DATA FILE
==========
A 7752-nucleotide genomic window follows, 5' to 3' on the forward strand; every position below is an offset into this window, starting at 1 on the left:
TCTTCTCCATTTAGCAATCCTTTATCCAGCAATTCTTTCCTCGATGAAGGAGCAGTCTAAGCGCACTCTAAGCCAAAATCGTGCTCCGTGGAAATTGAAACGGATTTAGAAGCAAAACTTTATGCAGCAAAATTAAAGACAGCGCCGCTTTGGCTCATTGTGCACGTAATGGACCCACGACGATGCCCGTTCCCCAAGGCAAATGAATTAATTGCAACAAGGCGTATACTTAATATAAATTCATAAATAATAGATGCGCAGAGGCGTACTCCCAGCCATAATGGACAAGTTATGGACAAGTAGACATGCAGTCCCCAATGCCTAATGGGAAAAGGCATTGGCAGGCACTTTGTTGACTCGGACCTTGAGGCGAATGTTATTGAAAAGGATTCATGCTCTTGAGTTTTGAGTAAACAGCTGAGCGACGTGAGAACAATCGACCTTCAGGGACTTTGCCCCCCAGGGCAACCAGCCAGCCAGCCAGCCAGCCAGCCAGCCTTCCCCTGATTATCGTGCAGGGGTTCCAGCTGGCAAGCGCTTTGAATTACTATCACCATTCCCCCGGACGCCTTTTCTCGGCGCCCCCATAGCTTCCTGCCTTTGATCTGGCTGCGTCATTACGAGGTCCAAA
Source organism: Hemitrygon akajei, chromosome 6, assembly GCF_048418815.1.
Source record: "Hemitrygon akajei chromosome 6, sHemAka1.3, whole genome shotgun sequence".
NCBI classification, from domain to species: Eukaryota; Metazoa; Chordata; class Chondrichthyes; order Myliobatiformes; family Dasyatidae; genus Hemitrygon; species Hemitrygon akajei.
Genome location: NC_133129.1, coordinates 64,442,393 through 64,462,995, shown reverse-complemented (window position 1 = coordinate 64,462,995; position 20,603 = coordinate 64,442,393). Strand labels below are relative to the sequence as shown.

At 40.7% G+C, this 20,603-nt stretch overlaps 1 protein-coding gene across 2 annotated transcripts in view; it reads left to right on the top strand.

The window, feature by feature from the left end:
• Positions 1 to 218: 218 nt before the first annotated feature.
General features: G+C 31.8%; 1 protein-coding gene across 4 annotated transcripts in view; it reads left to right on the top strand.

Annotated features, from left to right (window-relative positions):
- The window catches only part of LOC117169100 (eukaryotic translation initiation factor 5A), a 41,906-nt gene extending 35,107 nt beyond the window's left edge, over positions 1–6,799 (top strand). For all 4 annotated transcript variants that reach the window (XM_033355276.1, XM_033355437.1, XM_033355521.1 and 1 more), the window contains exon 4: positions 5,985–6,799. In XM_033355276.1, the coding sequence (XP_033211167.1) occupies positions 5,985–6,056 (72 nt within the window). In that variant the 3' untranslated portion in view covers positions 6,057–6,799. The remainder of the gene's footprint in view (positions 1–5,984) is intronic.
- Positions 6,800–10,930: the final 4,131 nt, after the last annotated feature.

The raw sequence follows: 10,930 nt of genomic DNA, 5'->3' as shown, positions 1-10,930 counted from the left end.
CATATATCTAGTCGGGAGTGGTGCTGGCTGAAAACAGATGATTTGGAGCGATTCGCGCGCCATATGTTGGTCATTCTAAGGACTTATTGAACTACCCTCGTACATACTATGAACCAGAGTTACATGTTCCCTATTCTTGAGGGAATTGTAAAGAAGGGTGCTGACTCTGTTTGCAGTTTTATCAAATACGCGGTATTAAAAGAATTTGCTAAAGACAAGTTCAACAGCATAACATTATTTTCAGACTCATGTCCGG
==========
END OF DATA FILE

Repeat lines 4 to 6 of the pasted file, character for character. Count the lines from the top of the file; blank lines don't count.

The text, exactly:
Source record: "Hemitrygon akajei chromosome 6, sHemAka1.3, whole genome shotgun sequence".
NCBI classification, from domain to species: Eukaryota; Metazoa; Chordata; class Chondrichthyes; order Myliobatiformes; family Dasyatidae; genus Hemitrygon; species Hemitrygon akajei.
Genome location: NC_133129.1, coordinates 64,442,393 through 64,462,995, shown reverse-complemented (window position 1 = coordinate 64,462,995; position 20,603 = coordinate 64,442,393). Strand labels below are relative to the sequence as shown.